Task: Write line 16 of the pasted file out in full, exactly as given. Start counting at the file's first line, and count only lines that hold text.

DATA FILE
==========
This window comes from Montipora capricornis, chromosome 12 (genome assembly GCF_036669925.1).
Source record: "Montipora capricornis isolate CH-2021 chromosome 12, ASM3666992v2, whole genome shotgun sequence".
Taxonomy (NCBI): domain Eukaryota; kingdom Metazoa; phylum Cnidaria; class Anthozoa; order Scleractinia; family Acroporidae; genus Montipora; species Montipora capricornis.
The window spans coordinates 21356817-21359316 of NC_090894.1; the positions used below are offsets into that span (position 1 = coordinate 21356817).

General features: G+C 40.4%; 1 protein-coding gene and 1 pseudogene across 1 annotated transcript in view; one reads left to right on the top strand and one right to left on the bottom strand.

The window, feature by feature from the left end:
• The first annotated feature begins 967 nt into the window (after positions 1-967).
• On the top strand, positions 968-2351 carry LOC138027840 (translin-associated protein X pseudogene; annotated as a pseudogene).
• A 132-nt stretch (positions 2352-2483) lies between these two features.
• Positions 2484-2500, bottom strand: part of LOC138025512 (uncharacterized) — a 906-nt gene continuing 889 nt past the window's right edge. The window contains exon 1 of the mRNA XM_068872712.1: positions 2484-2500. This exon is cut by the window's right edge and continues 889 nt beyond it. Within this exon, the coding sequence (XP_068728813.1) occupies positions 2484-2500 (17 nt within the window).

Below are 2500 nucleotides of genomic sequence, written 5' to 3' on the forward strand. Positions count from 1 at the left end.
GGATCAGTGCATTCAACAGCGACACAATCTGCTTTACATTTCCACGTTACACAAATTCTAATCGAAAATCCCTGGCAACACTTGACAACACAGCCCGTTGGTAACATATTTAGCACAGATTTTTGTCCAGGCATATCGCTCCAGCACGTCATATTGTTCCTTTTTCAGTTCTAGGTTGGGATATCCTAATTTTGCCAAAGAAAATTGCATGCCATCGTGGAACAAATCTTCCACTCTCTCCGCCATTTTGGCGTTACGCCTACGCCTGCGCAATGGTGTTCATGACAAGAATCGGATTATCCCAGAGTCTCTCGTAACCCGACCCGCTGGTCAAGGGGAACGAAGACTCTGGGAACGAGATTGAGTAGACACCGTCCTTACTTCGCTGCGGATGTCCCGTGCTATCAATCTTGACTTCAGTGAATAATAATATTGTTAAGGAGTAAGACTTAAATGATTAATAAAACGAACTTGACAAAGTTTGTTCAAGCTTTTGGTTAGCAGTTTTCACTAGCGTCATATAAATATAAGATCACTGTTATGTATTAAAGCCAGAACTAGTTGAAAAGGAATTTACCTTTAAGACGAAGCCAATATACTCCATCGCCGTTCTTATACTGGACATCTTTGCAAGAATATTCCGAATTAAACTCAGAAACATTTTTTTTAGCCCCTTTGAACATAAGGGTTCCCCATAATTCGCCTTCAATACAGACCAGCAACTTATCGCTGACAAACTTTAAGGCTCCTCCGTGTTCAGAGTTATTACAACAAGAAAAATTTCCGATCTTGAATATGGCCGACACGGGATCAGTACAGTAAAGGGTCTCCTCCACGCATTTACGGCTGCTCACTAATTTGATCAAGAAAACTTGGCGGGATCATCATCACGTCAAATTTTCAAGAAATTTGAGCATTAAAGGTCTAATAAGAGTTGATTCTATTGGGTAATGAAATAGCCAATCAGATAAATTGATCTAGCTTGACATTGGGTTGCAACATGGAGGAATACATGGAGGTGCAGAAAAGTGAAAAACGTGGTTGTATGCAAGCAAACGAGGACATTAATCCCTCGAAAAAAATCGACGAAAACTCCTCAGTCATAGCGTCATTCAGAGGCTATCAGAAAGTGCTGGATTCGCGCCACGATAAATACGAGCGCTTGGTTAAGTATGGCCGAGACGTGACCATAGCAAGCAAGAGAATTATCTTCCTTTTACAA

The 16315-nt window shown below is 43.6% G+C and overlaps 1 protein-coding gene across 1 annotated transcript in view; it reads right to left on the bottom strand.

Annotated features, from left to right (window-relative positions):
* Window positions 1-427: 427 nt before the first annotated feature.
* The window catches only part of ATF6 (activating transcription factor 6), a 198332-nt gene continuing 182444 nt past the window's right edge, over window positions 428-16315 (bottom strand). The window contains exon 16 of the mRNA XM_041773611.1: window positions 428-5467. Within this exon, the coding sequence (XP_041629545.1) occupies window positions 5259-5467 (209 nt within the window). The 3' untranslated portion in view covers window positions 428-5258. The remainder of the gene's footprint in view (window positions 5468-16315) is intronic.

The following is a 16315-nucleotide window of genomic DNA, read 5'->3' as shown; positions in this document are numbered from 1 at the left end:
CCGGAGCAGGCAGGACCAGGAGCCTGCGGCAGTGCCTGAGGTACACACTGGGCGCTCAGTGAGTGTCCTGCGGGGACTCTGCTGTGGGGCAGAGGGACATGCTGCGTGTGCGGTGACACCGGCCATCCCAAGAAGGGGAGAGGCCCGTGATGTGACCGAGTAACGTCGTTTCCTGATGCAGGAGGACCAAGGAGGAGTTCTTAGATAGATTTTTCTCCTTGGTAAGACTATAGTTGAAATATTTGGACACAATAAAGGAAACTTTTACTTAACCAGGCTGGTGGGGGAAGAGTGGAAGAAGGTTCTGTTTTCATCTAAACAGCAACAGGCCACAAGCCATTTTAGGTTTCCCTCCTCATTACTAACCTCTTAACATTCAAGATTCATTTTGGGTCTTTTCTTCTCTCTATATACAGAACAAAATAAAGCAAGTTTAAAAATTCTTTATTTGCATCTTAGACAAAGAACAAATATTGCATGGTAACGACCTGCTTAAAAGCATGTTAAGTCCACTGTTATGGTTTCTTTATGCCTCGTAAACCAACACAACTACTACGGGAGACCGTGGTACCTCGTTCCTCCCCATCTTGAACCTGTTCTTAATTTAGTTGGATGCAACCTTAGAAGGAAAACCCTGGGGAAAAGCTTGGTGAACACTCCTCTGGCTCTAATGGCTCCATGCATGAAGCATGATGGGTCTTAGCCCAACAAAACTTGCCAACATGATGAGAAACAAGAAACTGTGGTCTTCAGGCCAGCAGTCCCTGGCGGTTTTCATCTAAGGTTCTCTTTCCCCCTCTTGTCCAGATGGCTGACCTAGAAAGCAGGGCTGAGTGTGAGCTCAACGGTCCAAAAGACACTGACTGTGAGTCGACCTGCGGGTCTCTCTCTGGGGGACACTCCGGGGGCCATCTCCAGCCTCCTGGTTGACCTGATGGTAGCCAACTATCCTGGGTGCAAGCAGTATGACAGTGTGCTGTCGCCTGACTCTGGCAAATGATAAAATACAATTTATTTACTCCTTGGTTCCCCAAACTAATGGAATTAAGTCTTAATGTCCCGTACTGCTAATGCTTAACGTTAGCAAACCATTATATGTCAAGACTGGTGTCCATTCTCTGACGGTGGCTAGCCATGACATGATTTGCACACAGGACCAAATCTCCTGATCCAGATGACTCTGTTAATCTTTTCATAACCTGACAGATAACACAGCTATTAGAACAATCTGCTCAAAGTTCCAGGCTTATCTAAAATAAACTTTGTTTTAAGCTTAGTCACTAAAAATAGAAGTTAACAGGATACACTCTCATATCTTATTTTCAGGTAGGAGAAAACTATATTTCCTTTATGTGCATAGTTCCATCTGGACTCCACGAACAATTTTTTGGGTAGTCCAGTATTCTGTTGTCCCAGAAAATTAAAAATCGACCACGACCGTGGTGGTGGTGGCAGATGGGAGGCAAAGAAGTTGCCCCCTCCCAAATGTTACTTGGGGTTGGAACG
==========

* The window catches only part of ATF6 (activating transcription factor 6), a 198332-nt gene continuing 182444 nt past the window's right edge, over window positions 428-16315 (bottom strand). The window contains exon 16 of the mRNA XM_041773611.1: window positions 428-5467. Within this exon, the coding sequence (XP_041629545.1) occupies window positions 5259-5467 (209 nt within the window). The 3' untranslated portion in view covers window positions 428-5258. The remainder of the gene's footprint in view (window positions 5468-16315) is intronic.